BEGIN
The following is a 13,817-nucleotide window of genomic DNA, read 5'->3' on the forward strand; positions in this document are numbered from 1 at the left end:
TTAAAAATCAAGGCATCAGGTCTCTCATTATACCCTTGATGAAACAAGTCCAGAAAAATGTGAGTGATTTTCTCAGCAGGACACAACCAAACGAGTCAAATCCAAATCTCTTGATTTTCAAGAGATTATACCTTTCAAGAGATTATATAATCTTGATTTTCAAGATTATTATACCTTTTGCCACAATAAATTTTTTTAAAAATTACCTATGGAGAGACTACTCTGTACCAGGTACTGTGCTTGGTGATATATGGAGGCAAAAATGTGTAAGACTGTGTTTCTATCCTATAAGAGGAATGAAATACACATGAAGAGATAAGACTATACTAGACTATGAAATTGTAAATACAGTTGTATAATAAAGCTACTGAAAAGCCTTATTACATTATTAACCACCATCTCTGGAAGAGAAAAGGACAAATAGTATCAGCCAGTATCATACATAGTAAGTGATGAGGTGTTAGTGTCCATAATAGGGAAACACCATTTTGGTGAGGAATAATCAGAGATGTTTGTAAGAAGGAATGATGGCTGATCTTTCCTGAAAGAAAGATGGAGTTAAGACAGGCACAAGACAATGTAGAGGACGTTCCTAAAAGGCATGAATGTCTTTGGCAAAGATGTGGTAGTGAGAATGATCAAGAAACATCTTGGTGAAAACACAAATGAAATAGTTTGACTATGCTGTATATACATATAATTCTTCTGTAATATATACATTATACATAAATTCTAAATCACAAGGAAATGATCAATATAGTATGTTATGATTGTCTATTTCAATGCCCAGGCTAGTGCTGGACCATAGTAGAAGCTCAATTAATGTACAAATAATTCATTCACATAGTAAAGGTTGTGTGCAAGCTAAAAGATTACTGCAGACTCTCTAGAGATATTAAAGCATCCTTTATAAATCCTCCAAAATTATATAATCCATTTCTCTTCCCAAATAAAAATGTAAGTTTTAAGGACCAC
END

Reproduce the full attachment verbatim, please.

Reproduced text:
The following is a 13,817-nucleotide window of genomic DNA, read 5'->3' on the forward strand; positions in this document are numbered from 1 at the left end:
TTAAAAATCAAGGCATCAGGTCTCTCATTATACCCTTGATGAAACAAGTCCAGAAAAATGTGAGTGATTTTCTCAGCAGGACACAACCAAACGAGTCAAATCCAAATCTCTTGATTTTCAAGAGATTATACCTTTCAAGAGATTATATAATCTTGATTTTCAAGATTATTATACCTTTTGCCACAATAAATTTTTTTAAAAATTACCTATGGAGAGACTACTCTGTACCAGGTACTGTGCTTGGTGATATATGGAGGCAAAAATGTGTAAGACTGTGTTTCTATCCTATAAGAGGAATGAAATACACATGAAGAGATAAGACTATACTAGACTATGAAATTGTAAATACAGTTGTATAATAAAGCTACTGAAAAGCCTTATTACATTATTAACCACCATCTCTGGAAGAGAAAAGGACAAATAGTATCAGCCAGTATCATACATAGTAAGTGATGAGGTGTTAGTGTCCATAATAGGGAAACACCATTTTGGTGAGGAATAATCAGAGATGTTTGTAAGAAGGAATGATGGCTGATCTTTCCTGAAAGAAAGATGGAGTTAAGACAGGCACAAGACAATGTAGAGGACGTTCCTAAAAGGCATGAATGTCTTTGGCAAAGATGTGGTAGTGAGAATGATCAAGAAACATCTTGGTGAAAACACAAATGAAATAGTTTGACTATGCTGTATATACATATAATTCTTCTGTAATATATACATTATACATAAATTCTAAATCACAAGGAAATGATCAATATAGTATGTTATGATTGTCTATTTCAATGCCCAGGCTAGTGCTGGACCATAGTAGAAGCTCAATTAATGTACAAATAATTCATTCACATAGTAAAGGTTGTGTGCAAGCTAAAAGATTACTGCAGACTCTCTAGAGATATTAAAGCATCCTTTATAAATCCTCCAAAATTATATAATCCATTTCTCTTCCCAAATAAAAATGTAAGTTTTAAGGACCAC